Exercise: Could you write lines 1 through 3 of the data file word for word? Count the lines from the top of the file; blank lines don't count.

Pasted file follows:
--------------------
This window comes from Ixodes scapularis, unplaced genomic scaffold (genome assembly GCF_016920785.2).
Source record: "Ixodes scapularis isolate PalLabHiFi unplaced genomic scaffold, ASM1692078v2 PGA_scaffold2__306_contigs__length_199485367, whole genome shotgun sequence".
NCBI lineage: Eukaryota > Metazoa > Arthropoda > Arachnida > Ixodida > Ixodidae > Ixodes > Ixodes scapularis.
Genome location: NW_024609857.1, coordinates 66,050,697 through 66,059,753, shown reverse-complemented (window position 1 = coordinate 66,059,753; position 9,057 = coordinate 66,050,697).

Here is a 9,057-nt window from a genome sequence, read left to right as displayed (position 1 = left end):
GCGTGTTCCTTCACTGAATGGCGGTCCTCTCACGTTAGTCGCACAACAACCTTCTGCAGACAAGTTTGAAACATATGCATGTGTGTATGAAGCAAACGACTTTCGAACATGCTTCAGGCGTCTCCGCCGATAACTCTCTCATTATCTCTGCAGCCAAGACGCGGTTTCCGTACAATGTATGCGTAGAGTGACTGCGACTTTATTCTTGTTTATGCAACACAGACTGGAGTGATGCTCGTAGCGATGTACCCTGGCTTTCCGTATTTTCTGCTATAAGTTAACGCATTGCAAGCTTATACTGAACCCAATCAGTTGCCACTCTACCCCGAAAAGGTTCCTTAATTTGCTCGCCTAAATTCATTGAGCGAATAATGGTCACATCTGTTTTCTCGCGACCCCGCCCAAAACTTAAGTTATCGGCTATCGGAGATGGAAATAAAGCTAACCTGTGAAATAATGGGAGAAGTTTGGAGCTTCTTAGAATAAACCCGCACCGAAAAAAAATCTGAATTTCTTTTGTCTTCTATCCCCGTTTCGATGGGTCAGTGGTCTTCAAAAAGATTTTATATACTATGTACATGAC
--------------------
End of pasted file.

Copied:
This window comes from Ixodes scapularis, unplaced genomic scaffold (genome assembly GCF_016920785.2).
Source record: "Ixodes scapularis isolate PalLabHiFi unplaced genomic scaffold, ASM1692078v2 PGA_scaffold2__306_contigs__length_199485367, whole genome shotgun sequence".
NCBI lineage: Eukaryota > Metazoa > Arthropoda > Arachnida > Ixodida > Ixodidae > Ixodes > Ixodes scapularis.